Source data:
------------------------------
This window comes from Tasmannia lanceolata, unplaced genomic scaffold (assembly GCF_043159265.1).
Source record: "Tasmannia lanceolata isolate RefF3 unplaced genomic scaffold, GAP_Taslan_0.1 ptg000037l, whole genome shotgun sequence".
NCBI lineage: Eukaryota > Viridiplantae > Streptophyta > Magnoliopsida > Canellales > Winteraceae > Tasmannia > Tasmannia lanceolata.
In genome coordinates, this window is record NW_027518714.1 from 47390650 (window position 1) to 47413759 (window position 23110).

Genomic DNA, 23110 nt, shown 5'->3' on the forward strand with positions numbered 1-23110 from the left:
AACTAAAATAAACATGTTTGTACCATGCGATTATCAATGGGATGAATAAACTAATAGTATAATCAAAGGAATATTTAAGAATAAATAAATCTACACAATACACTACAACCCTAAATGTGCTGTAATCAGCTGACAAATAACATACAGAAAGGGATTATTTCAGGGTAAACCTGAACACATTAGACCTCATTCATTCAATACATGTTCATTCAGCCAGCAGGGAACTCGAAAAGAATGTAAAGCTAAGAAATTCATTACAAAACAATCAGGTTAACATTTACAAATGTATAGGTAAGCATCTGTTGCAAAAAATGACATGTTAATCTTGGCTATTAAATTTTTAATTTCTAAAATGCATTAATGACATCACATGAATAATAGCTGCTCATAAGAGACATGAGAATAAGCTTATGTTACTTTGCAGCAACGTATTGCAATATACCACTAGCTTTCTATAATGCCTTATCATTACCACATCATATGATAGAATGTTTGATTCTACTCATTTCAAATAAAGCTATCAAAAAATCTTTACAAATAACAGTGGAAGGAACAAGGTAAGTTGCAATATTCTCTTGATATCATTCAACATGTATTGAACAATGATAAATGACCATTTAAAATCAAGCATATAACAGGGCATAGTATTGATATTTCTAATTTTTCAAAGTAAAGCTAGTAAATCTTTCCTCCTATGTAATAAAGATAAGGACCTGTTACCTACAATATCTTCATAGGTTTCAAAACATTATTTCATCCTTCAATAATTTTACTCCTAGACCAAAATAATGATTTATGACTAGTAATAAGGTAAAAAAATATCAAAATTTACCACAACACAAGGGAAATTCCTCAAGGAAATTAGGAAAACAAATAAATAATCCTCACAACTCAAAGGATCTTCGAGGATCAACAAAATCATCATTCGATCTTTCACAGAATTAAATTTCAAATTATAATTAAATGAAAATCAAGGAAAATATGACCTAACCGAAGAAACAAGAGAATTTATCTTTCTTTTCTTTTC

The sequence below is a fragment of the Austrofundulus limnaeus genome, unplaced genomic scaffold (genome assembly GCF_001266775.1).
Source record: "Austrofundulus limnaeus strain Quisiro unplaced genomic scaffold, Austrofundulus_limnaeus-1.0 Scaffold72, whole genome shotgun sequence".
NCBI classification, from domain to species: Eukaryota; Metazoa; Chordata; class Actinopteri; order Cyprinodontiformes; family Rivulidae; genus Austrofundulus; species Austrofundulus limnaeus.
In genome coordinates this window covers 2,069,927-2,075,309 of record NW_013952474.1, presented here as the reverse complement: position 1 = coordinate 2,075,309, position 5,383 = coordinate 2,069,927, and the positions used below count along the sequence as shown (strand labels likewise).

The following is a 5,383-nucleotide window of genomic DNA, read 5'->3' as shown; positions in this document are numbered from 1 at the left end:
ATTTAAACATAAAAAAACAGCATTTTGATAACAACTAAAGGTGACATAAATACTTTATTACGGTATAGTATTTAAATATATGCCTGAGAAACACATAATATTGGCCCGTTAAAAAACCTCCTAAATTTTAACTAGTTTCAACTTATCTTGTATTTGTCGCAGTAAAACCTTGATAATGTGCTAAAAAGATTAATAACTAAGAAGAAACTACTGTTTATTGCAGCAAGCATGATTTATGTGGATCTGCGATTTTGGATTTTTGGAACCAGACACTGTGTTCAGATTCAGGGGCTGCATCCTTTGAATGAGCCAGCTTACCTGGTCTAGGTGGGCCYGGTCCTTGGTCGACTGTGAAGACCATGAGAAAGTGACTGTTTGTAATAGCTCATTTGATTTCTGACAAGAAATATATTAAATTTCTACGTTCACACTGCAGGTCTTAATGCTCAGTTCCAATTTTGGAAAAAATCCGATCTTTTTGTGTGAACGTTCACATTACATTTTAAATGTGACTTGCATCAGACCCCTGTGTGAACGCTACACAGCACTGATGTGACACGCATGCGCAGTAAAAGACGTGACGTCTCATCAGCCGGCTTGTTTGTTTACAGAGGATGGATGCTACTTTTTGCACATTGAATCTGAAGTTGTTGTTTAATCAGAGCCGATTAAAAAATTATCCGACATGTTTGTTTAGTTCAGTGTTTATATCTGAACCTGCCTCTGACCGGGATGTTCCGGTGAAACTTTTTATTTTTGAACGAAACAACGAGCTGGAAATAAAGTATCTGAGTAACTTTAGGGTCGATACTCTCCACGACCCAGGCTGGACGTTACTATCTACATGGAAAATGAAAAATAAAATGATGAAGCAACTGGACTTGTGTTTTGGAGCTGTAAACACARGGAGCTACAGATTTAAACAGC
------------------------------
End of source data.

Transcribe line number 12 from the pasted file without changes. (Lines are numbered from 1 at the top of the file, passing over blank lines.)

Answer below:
ATTTAAACATAAAAAAACAGCATTTTGATAACAACTAAAGGTGACATAAATACTTTATTACGGTATAGTATTTAAATATATGCCTGAGAAACACATAATATTGGCCCGTTAAAAAACCTCCTAAATTTTAACTAGTTTCAACTTATCTTGTATTTGTCGCAGTAAAACCTTGATAATGTGCTAAAAAGATTAATAACTAAGAAGAAACTACTGTTTATTGCAGCAAGCATGATTTATGTGGATCTGCGATTTTGGATTTTTGGAACCAGACACTGTGTTCAGATTCAGGGGCTGCATCCTTTGAATGAGCCAGCTTACCTGGTCTAGGTGGGCCYGGTCCTTGGTCGACTGTGAAGACCATGAGAAAGTGACTGTTTGTAATAGCTCATTTGATTTCTGACAAGAAATATATTAAATTTCTACGTTCACACTGCAGGTCTTAATGCTCAGTTCCAATTTTGGAAAAAATCCGATCTTTTTGTGTGAACGTTCACATTACATTTTAAATGTGACTTGCATCAGACCCCTGTGTGAACGCTACACAGCACTGATGTGACACGCATGCGCAGTAAAAGACGTGACGTCTCATCAGCCGGCTTGTTTGTTTACAGAGGATGGATGCTACTTTTTGCACATTGAATCTGAAGTTGTTGTTTAATCAGAGCCGATTAAAAAATTATCCGACATGTTTGTTTAGTTCAGTGTTTATATCTGAACCTGCCTCTGACCGGGATGTTCCGGTGAAACTTTTTATTTTTGAACGAAACAACGAGCTGGAAATAAAGTATCTGAGTAACTTTAGGGTCGATACTCTCCACGACCCAGGCTGGACGTTACTATCTACATGGAAAATGAAAAATAAAATGATGAAGCAACTGGACTTGTGTTTTGGAGCTGTAAACACARGGAGCTACAGATTTAAACAGC